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Chapter 3

Direct Solar Energy

Executive Summary

Solar energy is abundant and offers significant potential for near-term (2020) and long-term (2050) climate change mitiga- tion. There are a wide variety of solar technologies of varying maturities that can, in most regions of the world, contribute to a suite of energy services. Even though solar energy generation still only represents a small fraction of total energy con- sumption, markets for solar technologies are growing rapidly. Much of the desirability of solar technology is its inherently smaller environmental burden and the opportunity it offers for positive social impacts. The cost of solar technologies has been reduced significantly over the past 30 years and technical advances and supportive public policies continue to offer the potential for additional cost reductions. Potential deployment scenarios range widely—from a marginal role of direct solar energy in 2050 to one of the major sources of energy supply. The actual deployment achieved will depend on the degree of continued innovation, cost reductions and supportive public policies.

Solar energy is the most abundant of all energy resources. Indeed, the rate at which solar energy is intercepted by the Earth is about 10,000 times greater than the rate at which humankind consumes energy. Although not all countries are equally endowed with solar energy, a significant contribution to the energy mix from direct solar energy is possible for almost every country. Currently, there is no evidence indicating a substantial impact of climate change on regional solar resources.

Solar energy conversion consists of a large family of different technologies capable of meeting a variety of energy service needs. Solar technologies can deliver heat, cooling, natural lighting, electricity, and fuels for a host of applications. Conversion of solar energy to heat (i.e., thermal conversion) is comparatively straightforward, because any material object placed in the sun will absorb thermal energy. However, maximizing that absorbed energy and stopping it from escaping to the surroundings can take specialized techniques and devices such as evacuated spaces, optical coatings and mirrors. Which technique is used depends on the application and temperature at which the heat is to be delivered. This can range from 25°C (e.g., for swimming pool heating) to 1,000°C (e.g., for dish/Stirling concentrating solar power), and even up to 3,000°C in solar furnaces.

Passive solar heating is a technique for maintaining comfortable conditions in buildings by exploiting the solar irradi- ance incident on the buildings through the use of glazing (windows, sun spaces, conservatories) and other transparent materials and managing heat gain and loss in the structure without the dominant use of pumps or fans. Solar cooling for buildings can also be achieved, for example, by using solar-derived heat to drive thermodynamic refrigeration absorption or adsorption cycles. Solar energy for lighting actually requires no conversion since solar lighting occurs naturally in build- ings through windows. However, maximizing the effect requires specialized engineering and architectural design.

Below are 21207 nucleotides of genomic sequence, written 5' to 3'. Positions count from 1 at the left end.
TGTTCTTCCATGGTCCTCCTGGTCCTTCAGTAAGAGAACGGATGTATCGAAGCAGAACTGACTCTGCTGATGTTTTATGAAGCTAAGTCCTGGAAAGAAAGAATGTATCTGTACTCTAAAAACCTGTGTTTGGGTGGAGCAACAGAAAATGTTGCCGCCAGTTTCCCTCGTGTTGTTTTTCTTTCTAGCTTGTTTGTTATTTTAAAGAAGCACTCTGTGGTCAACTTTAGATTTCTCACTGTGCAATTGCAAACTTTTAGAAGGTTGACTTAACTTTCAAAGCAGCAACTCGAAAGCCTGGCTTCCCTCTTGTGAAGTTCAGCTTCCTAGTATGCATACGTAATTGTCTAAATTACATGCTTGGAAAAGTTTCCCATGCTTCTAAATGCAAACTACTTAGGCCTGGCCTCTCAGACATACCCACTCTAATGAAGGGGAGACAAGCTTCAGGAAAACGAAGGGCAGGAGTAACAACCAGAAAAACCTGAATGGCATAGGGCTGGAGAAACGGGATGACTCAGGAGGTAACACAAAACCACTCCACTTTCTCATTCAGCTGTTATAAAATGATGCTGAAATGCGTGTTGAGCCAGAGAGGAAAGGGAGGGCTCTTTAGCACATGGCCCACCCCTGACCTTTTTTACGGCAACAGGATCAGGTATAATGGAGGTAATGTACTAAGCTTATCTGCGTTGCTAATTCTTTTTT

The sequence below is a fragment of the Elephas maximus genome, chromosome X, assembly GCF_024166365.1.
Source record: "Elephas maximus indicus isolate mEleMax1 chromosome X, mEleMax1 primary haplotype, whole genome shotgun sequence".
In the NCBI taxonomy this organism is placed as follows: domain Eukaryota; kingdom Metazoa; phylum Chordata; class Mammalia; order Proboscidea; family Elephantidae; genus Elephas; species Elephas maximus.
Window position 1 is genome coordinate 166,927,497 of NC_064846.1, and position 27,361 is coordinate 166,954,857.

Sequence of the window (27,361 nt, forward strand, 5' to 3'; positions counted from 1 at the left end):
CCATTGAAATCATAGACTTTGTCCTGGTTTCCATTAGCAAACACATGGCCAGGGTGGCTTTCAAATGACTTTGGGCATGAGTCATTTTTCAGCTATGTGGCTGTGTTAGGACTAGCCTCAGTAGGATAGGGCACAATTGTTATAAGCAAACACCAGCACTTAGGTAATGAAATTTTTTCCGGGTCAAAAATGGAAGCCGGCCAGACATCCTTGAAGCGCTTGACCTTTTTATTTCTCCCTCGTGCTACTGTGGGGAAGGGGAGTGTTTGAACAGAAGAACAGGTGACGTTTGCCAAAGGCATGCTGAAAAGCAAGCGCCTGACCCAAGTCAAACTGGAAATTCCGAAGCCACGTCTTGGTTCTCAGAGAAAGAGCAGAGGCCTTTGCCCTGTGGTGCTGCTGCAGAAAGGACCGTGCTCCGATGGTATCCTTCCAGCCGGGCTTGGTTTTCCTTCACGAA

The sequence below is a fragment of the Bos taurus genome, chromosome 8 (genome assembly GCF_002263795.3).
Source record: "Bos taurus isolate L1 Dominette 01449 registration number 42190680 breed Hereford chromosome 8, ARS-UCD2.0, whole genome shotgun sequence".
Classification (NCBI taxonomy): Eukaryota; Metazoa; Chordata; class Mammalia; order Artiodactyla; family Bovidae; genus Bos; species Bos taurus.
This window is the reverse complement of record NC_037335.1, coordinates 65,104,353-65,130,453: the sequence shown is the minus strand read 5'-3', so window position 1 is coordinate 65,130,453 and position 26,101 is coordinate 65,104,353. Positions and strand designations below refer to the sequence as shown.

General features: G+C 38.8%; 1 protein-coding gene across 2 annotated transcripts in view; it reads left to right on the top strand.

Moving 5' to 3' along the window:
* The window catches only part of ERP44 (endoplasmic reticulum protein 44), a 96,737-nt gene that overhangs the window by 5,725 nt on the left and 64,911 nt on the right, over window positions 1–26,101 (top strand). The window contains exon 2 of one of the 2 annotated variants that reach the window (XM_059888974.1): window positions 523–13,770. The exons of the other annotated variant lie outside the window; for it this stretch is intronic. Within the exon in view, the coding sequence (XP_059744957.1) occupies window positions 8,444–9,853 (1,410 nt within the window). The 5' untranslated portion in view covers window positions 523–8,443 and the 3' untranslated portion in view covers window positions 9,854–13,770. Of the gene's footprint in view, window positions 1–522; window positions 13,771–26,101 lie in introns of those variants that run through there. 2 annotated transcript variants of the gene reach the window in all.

Generation of electricity can be achieved in two ways. In the first, solar energy is converted directly into electricity in a device called a photovoltaic (PV) cell. In the second, solar thermal energy is used in a concentrating solar power (CSP) plant to produce high-temperature heat, which is then converted to electricity via a heat engine and generator. Both approaches are currently in use. Furthermore, solar driven systems can deliver process heat and cooling, and other solar technologies are being developed that will deliver energy carriers such as hydrogen or hydrocarbon fuels—known as solar fuels.

The various solar technologies have differing maturities, and their applicability depends on local conditions and government policies to support their adoption. Some technologies are already competitive with market prices in certain locations, and in general, the overall viability of solar technologies is improving. Solar thermal can be used for a wide variety of applications, such as for domestic hot water, comfort heating of buildings, and industrial process heat. This is significant, as many countries spend up to one-third of their annual energy usage for heat. Service hot water heating for domestic and commercial buildings is now a mature technology growing at a rate of about 16% per year and employed in most countries of the world. The world installed capacity of solar thermal systems at the end of 2009 has been estimated to be 180 GWth.


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